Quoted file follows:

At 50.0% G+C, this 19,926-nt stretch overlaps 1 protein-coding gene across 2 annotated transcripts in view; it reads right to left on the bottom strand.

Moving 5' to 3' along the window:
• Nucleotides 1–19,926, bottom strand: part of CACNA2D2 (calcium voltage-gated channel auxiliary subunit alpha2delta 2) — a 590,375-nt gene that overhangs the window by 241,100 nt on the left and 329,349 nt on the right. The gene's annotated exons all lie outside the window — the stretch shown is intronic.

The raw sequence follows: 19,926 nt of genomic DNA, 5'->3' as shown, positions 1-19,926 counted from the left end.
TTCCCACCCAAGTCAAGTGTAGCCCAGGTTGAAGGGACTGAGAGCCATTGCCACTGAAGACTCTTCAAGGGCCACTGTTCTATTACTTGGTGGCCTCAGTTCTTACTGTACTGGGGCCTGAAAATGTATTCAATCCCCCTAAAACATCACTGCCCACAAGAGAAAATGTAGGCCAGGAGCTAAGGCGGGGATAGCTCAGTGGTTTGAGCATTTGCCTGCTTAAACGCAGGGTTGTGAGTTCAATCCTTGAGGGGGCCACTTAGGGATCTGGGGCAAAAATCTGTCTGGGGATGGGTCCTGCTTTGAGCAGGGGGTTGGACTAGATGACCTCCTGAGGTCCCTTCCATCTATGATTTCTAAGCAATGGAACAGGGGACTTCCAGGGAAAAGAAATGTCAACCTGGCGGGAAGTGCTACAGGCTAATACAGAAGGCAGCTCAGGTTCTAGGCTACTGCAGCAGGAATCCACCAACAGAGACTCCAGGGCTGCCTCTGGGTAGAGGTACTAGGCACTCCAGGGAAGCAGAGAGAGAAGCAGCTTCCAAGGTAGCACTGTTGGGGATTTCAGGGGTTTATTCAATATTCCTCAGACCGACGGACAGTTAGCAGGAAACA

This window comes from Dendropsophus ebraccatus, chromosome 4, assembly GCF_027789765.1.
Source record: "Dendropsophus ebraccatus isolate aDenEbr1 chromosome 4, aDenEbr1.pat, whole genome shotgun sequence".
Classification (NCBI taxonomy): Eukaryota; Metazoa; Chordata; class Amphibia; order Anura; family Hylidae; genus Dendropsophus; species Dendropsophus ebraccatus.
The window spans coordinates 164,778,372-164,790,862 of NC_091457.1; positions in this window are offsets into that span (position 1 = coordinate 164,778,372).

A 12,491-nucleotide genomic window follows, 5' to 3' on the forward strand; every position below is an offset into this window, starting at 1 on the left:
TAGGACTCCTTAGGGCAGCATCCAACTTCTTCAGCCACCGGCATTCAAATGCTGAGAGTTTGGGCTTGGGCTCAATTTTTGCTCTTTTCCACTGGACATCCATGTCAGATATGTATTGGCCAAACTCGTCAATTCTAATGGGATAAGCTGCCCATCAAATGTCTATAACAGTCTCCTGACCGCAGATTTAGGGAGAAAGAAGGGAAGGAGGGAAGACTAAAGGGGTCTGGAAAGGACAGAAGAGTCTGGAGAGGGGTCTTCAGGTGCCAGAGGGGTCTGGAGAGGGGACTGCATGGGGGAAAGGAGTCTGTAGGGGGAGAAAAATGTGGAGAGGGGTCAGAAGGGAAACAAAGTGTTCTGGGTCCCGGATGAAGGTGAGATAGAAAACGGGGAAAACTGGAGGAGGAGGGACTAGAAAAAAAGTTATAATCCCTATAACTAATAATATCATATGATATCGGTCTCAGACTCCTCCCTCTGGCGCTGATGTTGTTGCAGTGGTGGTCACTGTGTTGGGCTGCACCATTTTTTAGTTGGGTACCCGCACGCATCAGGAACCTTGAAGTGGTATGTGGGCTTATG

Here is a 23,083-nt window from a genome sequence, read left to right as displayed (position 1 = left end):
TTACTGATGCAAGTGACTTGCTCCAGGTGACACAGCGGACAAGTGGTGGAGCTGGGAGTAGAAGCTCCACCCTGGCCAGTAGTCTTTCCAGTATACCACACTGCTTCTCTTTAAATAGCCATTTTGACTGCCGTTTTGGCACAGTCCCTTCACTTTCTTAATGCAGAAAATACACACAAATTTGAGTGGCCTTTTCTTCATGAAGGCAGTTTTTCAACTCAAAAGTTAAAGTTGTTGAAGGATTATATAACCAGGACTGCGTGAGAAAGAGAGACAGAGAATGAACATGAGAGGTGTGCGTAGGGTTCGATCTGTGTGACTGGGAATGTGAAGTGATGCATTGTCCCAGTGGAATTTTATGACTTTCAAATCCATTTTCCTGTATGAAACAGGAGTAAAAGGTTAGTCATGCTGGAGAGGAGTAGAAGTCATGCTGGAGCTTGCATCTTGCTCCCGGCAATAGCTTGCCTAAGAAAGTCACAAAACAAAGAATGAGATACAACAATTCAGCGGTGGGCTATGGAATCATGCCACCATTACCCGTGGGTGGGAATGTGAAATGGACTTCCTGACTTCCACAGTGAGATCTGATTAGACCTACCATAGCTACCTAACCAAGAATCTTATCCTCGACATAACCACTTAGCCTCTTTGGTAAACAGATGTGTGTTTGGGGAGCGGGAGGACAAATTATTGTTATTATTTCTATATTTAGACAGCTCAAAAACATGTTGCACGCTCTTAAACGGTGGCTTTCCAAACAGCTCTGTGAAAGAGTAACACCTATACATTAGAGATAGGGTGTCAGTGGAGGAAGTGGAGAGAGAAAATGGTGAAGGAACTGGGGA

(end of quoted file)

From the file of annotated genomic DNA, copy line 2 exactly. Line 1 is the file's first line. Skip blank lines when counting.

Moving 5' to 3' along the window: